Next, we compared microbial communities between B6 and CD1d KO mice pre- and post-transplant by sequencing bacterial 16S rRNA libraries prepared from proximal colon contents from B6 and CD1d KO nonlittermate mice as well as transplanted B6B6 and B6CD1d mice. Principal coordinates analysis revealed differences in gut microbiota composition. Although B6 and transplanted B6B6 mice were essentially indistinguishable from each other, our analysis revealed that CD1d KO mice and transplanted B6CD1d mice were different from their B6 and B6B6 counterparts, as well as from each other (Fig. 5A). This suggested that transfer of the CD1d KO microbiota into B6 mice only partly recapitulated the original microbiota, and created a “third state” of microbiota, as previously reported (25). The results showed that the fecal transplant procedure in itself induced a shift in microbiota composition characterized by an overall decrease in Bacteroidetes and increase in Firmicutes (Fig. 5B), although this shift did not parallel increased DSS sensitivity. Next, we reasoned that proinflammatory bacterial groups may be similarly increased in CD1d KO and B6CD1d mice and/or that anti-inflammatory bacterial groups may be decreased in these mice, compared with their respective controls. At the phylum level, we found that members of the Proteobacteria, Deferribacteres, and the candidate group TM7 were elevated in CD1d KO and B6CD1d mice compared with their respective controls (Fig. 5B, 5C). Among Proteobacteria, we found that only Betaproteobacteria and Deltaproteobacteria were elevated in CD1d KO and B6CD1d mice, whereas Alphaproteobacteria and Gammaproteobacteria remained unaffected (Fig. 5D and not shown). Of note, Epsilonproteobacteria, including the genus Helicobacter, were more abundant in CD1d KO mice compared with B6 mice, but these bacteria were not transmissible via fecal transplant (not shown). Deferribacteres contains the mucin-degrading Mucispirillum species, which were significantly elevated in CD1d KO and B6CD1d mice (Fig. 5E). Interestingly, the other known group of mucin-eating bacteria Akkermansia were found abundantly only in B6B6 mice (Fig. 5F). Finally, although overall levels of Bacteroidetes were not affected between B6 and CD1d KO mice, members of the genus Prevotella were significantly more abundant in CD1d KO mice and were transmissible to B6 mice upon fecal transplant (Fig. 5G). Collectively, our analysis revealed profound differences in the microbiota found in CD1d KO mice that could be partially transmitted into B6 recipient mice upon fecal transplant.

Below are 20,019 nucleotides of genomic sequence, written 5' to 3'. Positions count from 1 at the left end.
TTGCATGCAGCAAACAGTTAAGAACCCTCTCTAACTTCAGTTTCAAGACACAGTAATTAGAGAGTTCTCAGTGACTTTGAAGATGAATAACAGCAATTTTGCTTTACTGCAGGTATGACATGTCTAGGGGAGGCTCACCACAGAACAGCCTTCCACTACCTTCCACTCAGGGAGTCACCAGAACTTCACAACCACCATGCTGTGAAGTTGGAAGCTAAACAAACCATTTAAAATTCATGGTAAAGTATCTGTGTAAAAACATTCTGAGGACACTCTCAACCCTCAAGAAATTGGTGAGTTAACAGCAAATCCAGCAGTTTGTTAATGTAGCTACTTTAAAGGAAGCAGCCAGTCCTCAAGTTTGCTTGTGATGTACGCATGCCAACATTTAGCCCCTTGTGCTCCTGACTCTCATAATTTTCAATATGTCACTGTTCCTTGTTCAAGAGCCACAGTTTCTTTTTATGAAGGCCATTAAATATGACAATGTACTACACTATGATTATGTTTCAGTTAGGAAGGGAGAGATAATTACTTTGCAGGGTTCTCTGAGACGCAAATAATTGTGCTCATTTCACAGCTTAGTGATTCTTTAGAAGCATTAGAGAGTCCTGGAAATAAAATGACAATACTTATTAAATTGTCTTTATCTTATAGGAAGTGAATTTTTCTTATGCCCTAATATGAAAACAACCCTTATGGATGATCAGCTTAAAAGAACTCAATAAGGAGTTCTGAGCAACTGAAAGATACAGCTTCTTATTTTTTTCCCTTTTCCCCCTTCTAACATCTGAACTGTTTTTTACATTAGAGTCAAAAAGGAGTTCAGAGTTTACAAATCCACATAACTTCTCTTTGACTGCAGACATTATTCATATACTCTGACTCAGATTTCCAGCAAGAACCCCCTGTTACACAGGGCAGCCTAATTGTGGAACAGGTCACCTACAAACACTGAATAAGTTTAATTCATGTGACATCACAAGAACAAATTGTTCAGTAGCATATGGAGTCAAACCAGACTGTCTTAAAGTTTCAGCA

Microbiota influences iNKT cell function during colitis